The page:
See https://oceanparcels.org/utrechtteam for the group page with full list of research projects
Troubling images, showcasing the large amount of plastic litter that contaminates our waters and threatens wildlife, have become a regular focus of the popular media. Not everyone realizes that we cannot account for a very large fraction of the plastic that escapes into the ocean. A significant portion of this “missing plastic” is hypothesized to result from the degradation of plastics and are named nanoplastics. A multidisciplinary team will now use a breakthrough approach to investigate the formation, presence, and distribution of nanoplastics in aquatic environments. We will study size, structure, and composition of nanoplastics, their transport across the ocean, as well as their interplay with and impact on the Earth’s aquatic microbiome. The reactivity of nanoplastics will also be assessed, allowing to investigate potential degradation pathways, including those involving microbial interactions.
Ocean currents transport plastic around the globe. However, plastic concentrations vary by orders of magnitude within mere kilometers. It is unclear why the distribution of oceanic plastic is so heterogeneous. The aim of this project is to unravel the oceanographic transport, fragmentation and beaching processes underlying this spatiotemporal heterogeneity of macroplastic particles and to predict the accumulation of macroplastic on the sea surface and on coastlines of Northwest Europe.
Macroplastics (>5cm) have significantly different properties than the more studied microplastics. This project will be the first to integrate all relevant physical oceanic processes that act on macroplastics – from small-scale surface waves to large-scale currents – into one mechanistic framework, which will be offered to the community as open-source toolbox.
Recent computational advances will allow my team and me to simulate these processes on scales from centimeters to thousands of kilometers, and for the first time also include the fragmentation of macroplastics due to biological, physical, and chemical weathering.
We will validate these simulations by tracking novel open-hardware drifters that represent floating macroplastics. By combining simulations and observations, we will create a tool to predict plastic hotspot emergence at sub-kilometer resolution.
These innovations will allow us to identify under which conditions the different processes are important for the transport, fragmentation, and beaching of macroplastic items; and use that information to predict when and where macroplastic accumulates to optimize clean-up strategies.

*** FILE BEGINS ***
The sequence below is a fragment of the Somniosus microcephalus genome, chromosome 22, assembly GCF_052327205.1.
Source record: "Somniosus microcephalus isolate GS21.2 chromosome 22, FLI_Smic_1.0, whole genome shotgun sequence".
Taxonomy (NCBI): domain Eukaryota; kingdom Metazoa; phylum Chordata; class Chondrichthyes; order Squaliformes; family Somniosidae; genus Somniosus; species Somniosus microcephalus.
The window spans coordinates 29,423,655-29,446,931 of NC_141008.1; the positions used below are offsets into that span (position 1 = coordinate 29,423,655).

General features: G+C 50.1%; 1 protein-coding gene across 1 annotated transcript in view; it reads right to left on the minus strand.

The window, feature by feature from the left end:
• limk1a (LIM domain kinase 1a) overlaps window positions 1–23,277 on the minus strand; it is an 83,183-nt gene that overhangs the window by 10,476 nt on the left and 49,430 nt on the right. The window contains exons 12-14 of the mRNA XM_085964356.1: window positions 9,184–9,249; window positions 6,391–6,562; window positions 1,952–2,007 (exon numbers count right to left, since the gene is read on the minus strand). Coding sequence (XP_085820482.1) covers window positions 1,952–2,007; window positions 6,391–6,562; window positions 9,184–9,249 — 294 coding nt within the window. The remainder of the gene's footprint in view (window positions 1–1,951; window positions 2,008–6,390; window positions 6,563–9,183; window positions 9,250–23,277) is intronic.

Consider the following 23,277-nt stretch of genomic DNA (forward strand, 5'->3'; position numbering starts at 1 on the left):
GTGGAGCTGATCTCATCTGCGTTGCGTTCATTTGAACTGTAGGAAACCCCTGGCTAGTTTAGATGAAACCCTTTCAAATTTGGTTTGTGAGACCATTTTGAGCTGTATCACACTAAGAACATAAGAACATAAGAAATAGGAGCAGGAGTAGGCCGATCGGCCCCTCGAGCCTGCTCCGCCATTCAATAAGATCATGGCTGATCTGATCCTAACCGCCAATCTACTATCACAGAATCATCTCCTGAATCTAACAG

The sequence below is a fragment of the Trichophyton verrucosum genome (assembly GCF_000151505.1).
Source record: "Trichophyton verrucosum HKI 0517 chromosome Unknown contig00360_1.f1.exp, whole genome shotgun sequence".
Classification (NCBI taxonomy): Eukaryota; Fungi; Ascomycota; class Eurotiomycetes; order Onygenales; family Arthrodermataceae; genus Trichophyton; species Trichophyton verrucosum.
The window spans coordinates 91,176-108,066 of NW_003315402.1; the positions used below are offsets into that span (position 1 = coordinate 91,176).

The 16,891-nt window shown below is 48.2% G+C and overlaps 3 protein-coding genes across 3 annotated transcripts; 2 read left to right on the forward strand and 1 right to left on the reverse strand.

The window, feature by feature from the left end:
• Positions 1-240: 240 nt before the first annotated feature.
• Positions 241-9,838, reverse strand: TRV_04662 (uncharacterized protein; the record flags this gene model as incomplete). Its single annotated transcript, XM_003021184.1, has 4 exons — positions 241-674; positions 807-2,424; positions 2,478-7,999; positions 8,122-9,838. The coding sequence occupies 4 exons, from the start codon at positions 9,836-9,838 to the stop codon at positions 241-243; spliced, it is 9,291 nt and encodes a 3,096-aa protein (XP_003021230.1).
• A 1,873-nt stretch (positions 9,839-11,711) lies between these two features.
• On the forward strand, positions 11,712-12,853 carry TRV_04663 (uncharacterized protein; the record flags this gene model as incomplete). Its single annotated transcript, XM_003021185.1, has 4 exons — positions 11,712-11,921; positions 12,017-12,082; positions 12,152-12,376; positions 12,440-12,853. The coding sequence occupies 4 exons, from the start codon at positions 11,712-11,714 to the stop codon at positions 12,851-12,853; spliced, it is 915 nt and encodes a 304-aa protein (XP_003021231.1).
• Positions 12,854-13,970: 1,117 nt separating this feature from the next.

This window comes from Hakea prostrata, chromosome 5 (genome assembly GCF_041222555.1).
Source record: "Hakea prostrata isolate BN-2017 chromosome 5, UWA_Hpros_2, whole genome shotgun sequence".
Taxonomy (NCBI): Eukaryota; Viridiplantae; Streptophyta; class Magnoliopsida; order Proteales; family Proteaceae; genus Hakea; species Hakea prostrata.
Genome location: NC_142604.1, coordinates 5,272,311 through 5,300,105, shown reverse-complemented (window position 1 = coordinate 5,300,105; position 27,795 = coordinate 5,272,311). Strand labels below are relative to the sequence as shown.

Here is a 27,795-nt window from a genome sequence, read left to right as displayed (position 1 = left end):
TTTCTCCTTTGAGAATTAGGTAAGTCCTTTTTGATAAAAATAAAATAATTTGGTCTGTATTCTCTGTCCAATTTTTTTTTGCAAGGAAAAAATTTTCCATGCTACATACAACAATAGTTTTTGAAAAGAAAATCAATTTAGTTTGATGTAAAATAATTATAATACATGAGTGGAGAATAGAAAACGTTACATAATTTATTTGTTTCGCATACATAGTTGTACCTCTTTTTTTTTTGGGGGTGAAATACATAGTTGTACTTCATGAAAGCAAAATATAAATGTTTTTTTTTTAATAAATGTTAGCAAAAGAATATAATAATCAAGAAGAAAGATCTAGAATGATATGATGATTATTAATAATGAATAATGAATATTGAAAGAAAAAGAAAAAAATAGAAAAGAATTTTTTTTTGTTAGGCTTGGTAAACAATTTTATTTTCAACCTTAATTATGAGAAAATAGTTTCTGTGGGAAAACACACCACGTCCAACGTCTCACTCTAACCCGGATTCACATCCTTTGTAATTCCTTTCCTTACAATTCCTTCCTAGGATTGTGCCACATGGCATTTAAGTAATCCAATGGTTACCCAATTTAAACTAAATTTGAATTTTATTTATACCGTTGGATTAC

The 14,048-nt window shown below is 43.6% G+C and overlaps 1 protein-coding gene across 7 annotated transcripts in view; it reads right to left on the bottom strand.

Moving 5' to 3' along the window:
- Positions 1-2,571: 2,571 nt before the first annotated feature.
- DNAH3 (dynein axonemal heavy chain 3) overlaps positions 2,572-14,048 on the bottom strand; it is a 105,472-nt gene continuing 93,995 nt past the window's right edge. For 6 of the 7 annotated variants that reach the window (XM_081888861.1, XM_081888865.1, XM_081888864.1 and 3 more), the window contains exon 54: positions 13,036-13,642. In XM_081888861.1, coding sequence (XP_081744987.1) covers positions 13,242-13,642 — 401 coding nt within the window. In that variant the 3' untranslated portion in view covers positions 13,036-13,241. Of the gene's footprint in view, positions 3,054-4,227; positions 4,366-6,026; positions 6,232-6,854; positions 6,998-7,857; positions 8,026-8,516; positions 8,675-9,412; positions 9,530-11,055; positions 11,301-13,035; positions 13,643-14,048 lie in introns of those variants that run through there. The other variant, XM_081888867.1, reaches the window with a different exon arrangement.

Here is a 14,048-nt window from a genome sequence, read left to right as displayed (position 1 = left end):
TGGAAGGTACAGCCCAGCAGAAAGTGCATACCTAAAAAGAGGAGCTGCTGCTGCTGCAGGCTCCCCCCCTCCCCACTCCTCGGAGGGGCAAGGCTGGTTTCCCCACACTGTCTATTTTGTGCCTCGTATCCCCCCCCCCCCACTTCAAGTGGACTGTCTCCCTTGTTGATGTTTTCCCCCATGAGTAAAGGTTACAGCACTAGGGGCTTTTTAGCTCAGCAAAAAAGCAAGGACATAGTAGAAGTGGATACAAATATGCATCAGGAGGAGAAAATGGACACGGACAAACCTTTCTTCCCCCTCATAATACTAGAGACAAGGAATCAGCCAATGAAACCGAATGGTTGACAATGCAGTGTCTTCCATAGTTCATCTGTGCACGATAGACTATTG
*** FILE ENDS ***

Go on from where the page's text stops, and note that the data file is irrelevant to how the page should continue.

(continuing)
The plastic polluting our ocean is atrocious, and this project will provide practitioners with a tool of unprecedented accuracy to guide cleanup-efforts. At the same time, tracing the floating plastic is a unique opportunity to improve our fundamental understanding of ocean transport processes. This Vici project thus helps to combat an environmental problem while advancing scientific knowledge.
The EU-funded AtlantECO project aims to develop and apply a novel, unifying framework that provides knowledge-based resources for a better understanding and management of the Atlantic Ocean and its ecosystem services.
AtlantECO engages with citizens and actors from the industry and policy sectors in order to stimulate responsible behaviour and Blue Growth.
The project focuses on three pillars of research: microbiomes, plastic and the plastisphere, and seascape connectivity.
In pursuit of this goal, AtlantECO is bringing together experts and pioneers from Europe, South America and South Africa with the relevant resources, knowledge and experience.
The amount of plastic in our ocean is exponentially growing, with recent estimates of more than 5 million metric tonnes of plastic reaching the ocean each year. This plastic infiltrates the ocean food chain and thus poses a major threat to marine life. However, understanding of plastic movement and its budget in the ocean is inadequate to fully establish its environmental impact, prompting the EU and G7 to recently make marine litter a top science priority.
It is now recognised that the amount of plastic entering our ocean is several orders of magnitude larger than the estimates of floating plastic on the surface of the ocean. More than 99% of plastic within our ocean is therefore 'missing'. This project will make breakthroughs towards closing the plastic budget by creating a novel comprehensive modelling framework that tracks plastic movement through the ocean. Building on well-established previous work to follow generic water parcels through hydrodynamic ocean models, this project will modify these 'virtual' parcels to represent pieces of plastic by, for the first time, simulating fragmentation, sinking, beaching, wave-mixing and ingestion by biota.
The new parameterisations that underpin this modelling will be based on field data and new coastal flume wave tank lab experiments. The simulated plastic particles will be tracked within state-of-the-art hydrodynamic ocean models, in order to compute maps of pathways and transports around our oceans and on coastlines and in biota. This numerical modelling will be used to evaluate a broad suite of scenarios and test hypotheses, including where the risk to marine biota is greatest.
The results from this project will inform policymakers and the public on which countries, for example, are responsible for which part of the plastic problem, crucial for mitigation and legal frameworks. It will also inform engineers on where and how to best invest resources in mitigating the problem of plastic in our ocean.